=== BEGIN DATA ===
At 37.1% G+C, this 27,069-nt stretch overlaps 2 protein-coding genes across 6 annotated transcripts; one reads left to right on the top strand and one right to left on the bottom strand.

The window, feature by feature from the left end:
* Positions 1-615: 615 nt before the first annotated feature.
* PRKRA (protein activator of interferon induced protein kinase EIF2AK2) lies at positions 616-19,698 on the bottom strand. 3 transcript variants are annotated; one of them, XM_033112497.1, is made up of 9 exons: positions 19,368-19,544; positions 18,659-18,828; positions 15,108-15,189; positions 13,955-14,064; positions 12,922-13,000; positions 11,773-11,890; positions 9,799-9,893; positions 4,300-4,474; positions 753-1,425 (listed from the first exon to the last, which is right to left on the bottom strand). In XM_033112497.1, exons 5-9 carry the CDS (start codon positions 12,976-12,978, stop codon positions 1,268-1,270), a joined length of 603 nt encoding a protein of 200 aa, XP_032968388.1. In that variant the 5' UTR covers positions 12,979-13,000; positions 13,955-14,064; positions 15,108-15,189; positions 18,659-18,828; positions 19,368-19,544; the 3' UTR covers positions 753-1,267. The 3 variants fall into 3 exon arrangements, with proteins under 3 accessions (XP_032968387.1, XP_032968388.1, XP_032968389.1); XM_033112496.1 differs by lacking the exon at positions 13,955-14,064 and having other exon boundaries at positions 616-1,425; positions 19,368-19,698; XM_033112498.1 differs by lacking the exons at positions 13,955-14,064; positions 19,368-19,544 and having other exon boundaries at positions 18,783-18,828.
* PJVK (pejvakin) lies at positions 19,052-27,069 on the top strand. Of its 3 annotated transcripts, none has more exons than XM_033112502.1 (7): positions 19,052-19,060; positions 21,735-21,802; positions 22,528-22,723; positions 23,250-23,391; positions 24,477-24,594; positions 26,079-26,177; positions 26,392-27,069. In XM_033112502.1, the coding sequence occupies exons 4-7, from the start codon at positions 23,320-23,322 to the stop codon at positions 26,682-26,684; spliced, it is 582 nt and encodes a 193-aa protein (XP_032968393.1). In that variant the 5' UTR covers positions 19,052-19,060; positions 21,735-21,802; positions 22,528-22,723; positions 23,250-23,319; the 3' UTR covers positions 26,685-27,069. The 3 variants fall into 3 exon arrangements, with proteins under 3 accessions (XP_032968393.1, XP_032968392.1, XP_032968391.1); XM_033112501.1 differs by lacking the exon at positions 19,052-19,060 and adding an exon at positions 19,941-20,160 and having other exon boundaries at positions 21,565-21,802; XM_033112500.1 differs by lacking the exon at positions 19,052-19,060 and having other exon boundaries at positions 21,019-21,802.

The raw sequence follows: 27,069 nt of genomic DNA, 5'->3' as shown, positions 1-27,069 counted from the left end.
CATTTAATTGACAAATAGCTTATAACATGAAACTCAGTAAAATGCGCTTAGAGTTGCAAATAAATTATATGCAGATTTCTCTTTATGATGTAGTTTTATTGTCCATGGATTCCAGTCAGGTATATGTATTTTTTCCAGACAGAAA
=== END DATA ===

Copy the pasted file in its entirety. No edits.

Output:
At 37.1% G+C, this 27,069-nt stretch overlaps 2 protein-coding genes across 6 annotated transcripts; one reads left to right on the top strand and one right to left on the bottom strand.

The window, feature by feature from the left end:
* Positions 1-615: 615 nt before the first annotated feature.
* PRKRA (protein activator of interferon induced protein kinase EIF2AK2) lies at positions 616-19,698 on the bottom strand. 3 transcript variants are annotated; one of them, XM_033112497.1, is made up of 9 exons: positions 19,368-19,544; positions 18,659-18,828; positions 15,108-15,189; positions 13,955-14,064; positions 12,922-13,000; positions 11,773-11,890; positions 9,799-9,893; positions 4,300-4,474; positions 753-1,425 (listed from the first exon to the last, which is right to left on the bottom strand). In XM_033112497.1, exons 5-9 carry the CDS (start codon positions 12,976-12,978, stop codon positions 1,268-1,270), a joined length of 603 nt encoding a protein of 200 aa, XP_032968388.1. In that variant the 5' UTR covers positions 12,979-13,000; positions 13,955-14,064; positions 15,108-15,189; positions 18,659-18,828; positions 19,368-19,544; the 3' UTR covers positions 753-1,267. The 3 variants fall into 3 exon arrangements, with proteins under 3 accessions (XP_032968387.1, XP_032968388.1, XP_032968389.1); XM_033112496.1 differs by lacking the exon at positions 13,955-14,064 and having other exon boundaries at positions 616-1,425; positions 19,368-19,698; XM_033112498.1 differs by lacking the exons at positions 13,955-14,064; positions 19,368-19,544 and having other exon boundaries at positions 18,783-18,828.
* PJVK (pejvakin) lies at positions 19,052-27,069 on the top strand. Of its 3 annotated transcripts, none has more exons than XM_033112502.1 (7): positions 19,052-19,060; positions 21,735-21,802; positions 22,528-22,723; positions 23,250-23,391; positions 24,477-24,594; positions 26,079-26,177; positions 26,392-27,069. In XM_033112502.1, the coding sequence occupies exons 4-7, from the start codon at positions 23,320-23,322 to the stop codon at positions 26,682-26,684; spliced, it is 582 nt and encodes a 193-aa protein (XP_032968393.1). In that variant the 5' UTR covers positions 19,052-19,060; positions 21,735-21,802; positions 22,528-22,723; positions 23,250-23,319; the 3' UTR covers positions 26,685-27,069. The 3 variants fall into 3 exon arrangements, with proteins under 3 accessions (XP_032968393.1, XP_032968392.1, XP_032968391.1); XM_033112501.1 differs by lacking the exon at positions 19,052-19,060 and adding an exon at positions 19,941-20,160 and having other exon boundaries at positions 21,565-21,802; XM_033112500.1 differs by lacking the exon at positions 19,052-19,060 and having other exon boundaries at positions 21,019-21,802.

The raw sequence follows: 27,069 nt of genomic DNA, 5'->3' as shown, positions 1-27,069 counted from the left end.
CATTTAATTGACAAATAGCTTATAACATGAAACTCAGTAAAATGCGCTTAGAGTTGCAAATAAATTATATGCAGATTTCTCTTTATGATGTAGTTTTATTGTCCATGGATTCCAGTCAGGTATATGTATTTTTTCCAGACAGAAA